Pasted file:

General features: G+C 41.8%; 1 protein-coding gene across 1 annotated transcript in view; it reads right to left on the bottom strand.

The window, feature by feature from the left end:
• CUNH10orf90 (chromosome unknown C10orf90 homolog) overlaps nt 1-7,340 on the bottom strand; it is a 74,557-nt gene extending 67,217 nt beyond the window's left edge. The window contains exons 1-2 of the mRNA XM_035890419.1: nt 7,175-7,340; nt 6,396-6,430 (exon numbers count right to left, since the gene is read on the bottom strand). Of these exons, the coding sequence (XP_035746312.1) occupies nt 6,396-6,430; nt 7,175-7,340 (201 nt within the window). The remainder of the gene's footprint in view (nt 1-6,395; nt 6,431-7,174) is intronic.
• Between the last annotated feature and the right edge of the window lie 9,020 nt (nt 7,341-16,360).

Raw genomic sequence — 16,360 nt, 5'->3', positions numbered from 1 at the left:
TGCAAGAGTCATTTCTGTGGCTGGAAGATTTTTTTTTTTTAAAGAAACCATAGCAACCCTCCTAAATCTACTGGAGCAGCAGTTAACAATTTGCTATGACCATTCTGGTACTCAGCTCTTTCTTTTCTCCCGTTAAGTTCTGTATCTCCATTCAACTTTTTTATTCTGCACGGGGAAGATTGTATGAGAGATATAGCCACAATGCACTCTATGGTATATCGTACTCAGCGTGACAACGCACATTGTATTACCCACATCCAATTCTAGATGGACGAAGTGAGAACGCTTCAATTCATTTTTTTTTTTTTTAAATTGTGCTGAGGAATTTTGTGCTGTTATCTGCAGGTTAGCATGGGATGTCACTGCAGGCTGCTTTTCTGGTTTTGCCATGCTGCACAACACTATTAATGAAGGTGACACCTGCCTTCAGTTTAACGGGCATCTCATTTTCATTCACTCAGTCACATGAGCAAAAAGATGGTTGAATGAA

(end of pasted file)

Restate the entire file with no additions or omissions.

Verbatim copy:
General features: G+C 41.8%; 1 protein-coding gene across 1 annotated transcript in view; it reads right to left on the bottom strand.

The window, feature by feature from the left end:
• CUNH10orf90 (chromosome unknown C10orf90 homolog) overlaps nt 1-7,340 on the bottom strand; it is a 74,557-nt gene extending 67,217 nt beyond the window's left edge. The window contains exons 1-2 of the mRNA XM_035890419.1: nt 7,175-7,340; nt 6,396-6,430 (exon numbers count right to left, since the gene is read on the bottom strand). Of these exons, the coding sequence (XP_035746312.1) occupies nt 6,396-6,430; nt 7,175-7,340 (201 nt within the window). The remainder of the gene's footprint in view (nt 1-6,395; nt 6,431-7,174) is intronic.
• Between the last annotated feature and the right edge of the window lie 9,020 nt (nt 7,341-16,360).

Raw genomic sequence — 16,360 nt, 5'->3', positions numbered from 1 at the left:
TGCAAGAGTCATTTCTGTGGCTGGAAGATTTTTTTTTTTTAAAGAAACCATAGCAACCCTCCTAAATCTACTGGAGCAGCAGTTAACAATTTGCTATGACCATTCTGGTACTCAGCTCTTTCTTTTCTCCCGTTAAGTTCTGTATCTCCATTCAACTTTTTTATTCTGCACGGGGAAGATTGTATGAGAGATATAGCCACAATGCACTCTATGGTATATCGTACTCAGCGTGACAACGCACATTGTATTACCCACATCCAATTCTAGATGGACGAAGTGAGAACGCTTCAATTCATTTTTTTTTTTTTTAAATTGTGCTGAGGAATTTTGTGCTGTTATCTGCAGGTTAGCATGGGATGTCACTGCAGGCTGCTTTTCTGGTTTTGCCATGCTGCACAACACTATTAATGAAGGTGACACCTGCCTTCAGTTTAACGGGCATCTCATTTTCATTCACTCAGTCACATGAGCAAAAAGATGGTTGAATGAA